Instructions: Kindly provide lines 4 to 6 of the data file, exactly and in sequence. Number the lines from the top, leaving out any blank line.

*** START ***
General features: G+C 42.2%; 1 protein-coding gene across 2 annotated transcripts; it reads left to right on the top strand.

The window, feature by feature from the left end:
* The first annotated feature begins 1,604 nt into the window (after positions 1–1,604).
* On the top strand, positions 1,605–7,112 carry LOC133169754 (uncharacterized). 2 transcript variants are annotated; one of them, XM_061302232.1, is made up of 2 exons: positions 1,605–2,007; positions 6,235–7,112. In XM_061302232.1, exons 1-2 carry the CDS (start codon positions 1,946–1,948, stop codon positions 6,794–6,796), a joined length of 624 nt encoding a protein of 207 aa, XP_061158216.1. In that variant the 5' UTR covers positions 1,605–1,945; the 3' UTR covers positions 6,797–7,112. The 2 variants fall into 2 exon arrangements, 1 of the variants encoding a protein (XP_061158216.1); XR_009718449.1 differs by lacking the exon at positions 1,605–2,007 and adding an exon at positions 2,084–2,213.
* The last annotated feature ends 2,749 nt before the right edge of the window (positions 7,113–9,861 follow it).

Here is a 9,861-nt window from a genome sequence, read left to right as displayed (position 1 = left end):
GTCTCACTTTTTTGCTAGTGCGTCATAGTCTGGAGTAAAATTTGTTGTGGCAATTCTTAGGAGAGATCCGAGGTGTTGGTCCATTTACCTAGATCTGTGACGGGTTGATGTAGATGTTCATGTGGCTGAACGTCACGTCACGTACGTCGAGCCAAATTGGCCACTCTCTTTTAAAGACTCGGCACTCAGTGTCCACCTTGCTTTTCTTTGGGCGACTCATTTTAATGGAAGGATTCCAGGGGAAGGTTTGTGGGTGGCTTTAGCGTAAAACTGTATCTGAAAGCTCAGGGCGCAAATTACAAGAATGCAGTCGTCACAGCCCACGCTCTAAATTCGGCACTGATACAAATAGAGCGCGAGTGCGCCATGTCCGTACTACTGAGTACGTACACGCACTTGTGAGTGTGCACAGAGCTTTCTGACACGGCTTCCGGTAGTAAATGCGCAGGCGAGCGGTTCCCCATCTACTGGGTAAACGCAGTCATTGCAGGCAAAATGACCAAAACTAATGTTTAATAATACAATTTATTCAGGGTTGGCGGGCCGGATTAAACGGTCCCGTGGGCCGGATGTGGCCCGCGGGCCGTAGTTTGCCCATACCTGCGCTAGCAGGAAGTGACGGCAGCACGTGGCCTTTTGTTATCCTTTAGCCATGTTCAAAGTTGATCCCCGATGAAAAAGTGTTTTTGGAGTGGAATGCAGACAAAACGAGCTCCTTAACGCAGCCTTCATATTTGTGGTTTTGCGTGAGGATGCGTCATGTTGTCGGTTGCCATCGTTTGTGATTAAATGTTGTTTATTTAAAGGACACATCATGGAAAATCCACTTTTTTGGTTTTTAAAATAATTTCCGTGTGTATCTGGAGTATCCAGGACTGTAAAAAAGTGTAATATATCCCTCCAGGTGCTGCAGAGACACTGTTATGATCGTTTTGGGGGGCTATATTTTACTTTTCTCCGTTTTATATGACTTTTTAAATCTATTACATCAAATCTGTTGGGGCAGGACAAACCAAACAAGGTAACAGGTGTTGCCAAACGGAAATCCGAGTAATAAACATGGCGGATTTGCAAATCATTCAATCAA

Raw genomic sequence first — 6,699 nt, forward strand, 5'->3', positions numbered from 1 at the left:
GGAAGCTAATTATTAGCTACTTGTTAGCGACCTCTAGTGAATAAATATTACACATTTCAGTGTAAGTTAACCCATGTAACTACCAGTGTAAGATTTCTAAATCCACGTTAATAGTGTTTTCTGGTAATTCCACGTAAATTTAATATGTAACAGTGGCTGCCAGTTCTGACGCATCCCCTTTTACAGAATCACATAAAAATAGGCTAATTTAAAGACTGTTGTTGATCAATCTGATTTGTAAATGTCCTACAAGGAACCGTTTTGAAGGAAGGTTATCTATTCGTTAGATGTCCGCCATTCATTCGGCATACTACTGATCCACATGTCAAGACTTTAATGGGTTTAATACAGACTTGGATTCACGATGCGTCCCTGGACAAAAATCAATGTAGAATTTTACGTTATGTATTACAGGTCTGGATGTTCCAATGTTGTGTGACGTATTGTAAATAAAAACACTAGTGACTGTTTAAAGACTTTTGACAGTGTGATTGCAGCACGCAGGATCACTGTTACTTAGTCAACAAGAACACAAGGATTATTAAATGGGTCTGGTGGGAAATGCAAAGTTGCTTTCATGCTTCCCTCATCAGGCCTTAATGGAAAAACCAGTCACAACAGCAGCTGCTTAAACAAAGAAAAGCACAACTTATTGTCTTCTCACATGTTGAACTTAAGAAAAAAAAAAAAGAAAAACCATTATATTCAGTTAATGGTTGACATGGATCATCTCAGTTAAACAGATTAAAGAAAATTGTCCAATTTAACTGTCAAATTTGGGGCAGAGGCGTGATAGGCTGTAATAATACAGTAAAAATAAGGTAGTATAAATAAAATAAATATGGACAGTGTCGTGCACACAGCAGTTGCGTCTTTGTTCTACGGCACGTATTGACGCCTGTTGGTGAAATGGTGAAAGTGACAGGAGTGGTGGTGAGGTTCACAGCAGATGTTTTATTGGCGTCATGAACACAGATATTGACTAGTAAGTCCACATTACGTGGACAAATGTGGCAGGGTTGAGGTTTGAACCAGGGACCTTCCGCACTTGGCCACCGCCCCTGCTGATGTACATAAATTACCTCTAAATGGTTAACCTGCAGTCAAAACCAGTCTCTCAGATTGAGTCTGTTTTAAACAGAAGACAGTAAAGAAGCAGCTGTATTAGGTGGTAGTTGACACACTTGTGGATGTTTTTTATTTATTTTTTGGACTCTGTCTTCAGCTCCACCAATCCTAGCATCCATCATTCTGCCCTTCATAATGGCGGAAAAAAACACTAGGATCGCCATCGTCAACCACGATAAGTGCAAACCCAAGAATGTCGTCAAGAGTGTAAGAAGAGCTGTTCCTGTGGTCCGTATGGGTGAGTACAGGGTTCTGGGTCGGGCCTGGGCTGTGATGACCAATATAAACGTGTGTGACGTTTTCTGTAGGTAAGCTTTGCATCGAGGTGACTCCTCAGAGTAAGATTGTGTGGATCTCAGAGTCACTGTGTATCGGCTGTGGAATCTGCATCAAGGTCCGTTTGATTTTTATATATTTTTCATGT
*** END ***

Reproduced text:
* On the top strand, positions 1,605–7,112 carry LOC133169754 (uncharacterized). 2 transcript variants are annotated; one of them, XM_061302232.1, is made up of 2 exons: positions 1,605–2,007; positions 6,235–7,112. In XM_061302232.1, exons 1-2 carry the CDS (start codon positions 1,946–1,948, stop codon positions 6,794–6,796), a joined length of 624 nt encoding a protein of 207 aa, XP_061158216.1. In that variant the 5' UTR covers positions 1,605–1,945; the 3' UTR covers positions 6,797–7,112. The 2 variants fall into 2 exon arrangements, 1 of the variants encoding a protein (XP_061158216.1); XR_009718449.1 differs by lacking the exon at positions 1,605–2,007 and adding an exon at positions 2,084–2,213.
* The last annotated feature ends 2,749 nt before the right edge of the window (positions 7,113–9,861 follow it).

Here is a 9,861-nt window from a genome sequence, read left to right as displayed (position 1 = left end):